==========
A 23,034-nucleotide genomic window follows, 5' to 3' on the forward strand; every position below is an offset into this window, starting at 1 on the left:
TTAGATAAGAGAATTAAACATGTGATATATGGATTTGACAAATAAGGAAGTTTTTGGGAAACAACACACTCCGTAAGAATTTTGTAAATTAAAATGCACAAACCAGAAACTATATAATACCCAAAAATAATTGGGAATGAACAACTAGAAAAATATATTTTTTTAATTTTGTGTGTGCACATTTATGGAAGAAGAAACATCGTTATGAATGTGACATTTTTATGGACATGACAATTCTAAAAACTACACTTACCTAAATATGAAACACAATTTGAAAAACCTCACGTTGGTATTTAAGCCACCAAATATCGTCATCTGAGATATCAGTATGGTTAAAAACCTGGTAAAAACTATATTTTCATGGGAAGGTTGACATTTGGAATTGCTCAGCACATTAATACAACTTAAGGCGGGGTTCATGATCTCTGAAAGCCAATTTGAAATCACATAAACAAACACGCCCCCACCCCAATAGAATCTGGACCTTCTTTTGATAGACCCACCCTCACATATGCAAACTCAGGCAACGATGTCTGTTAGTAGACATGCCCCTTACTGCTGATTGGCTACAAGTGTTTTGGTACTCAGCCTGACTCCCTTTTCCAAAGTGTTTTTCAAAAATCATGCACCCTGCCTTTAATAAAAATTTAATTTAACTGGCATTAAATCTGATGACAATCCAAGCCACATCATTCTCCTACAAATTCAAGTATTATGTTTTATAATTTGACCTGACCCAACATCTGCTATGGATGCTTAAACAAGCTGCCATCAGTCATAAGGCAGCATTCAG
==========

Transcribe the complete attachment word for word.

A 23,034-nucleotide genomic window follows, 5' to 3' on the forward strand; every position below is an offset into this window, starting at 1 on the left:
TTAGATAAGAGAATTAAACATGTGATATATGGATTTGACAAATAAGGAAGTTTTTGGGAAACAACACACTCCGTAAGAATTTTGTAAATTAAAATGCACAAACCAGAAACTATATAATACCCAAAAATAATTGGGAATGAACAACTAGAAAAATATATTTTTTTAATTTTGTGTGTGCACATTTATGGAAGAAGAAACATCGTTATGAATGTGACATTTTTATGGACATGACAATTCTAAAAACTACACTTACCTAAATATGAAACACAATTTGAAAAACCTCACGTTGGTATTTAAGCCACCAAATATCGTCATCTGAGATATCAGTATGGTTAAAAACCTGGTAAAAACTATATTTTCATGGGAAGGTTGACATTTGGAATTGCTCAGCACATTAATACAACTTAAGGCGGGGTTCATGATCTCTGAAAGCCAATTTGAAATCACATAAACAAACACGCCCCCACCCCAATAGAATCTGGACCTTCTTTTGATAGACCCACCCTCACATATGCAAACTCAGGCAACGATGTCTGTTAGTAGACATGCCCCTTACTGCTGATTGGCTACAAGTGTTTTGGTACTCAGCCTGACTCCCTTTTCCAAAGTGTTTTTCAAAAATCATGCACCCTGCCTTTAATAAAAATTTAATTTAACTGGCATTAAATCTGATGACAATCCAAGCCACATCATTCTCCTACAAATTCAAGTATTATGTTTTATAATTTGACCTGACCCAACATCTGCTATGGATGCTTAAACAAGCTGCCATCAGTCATAAGGCAGCATTCAG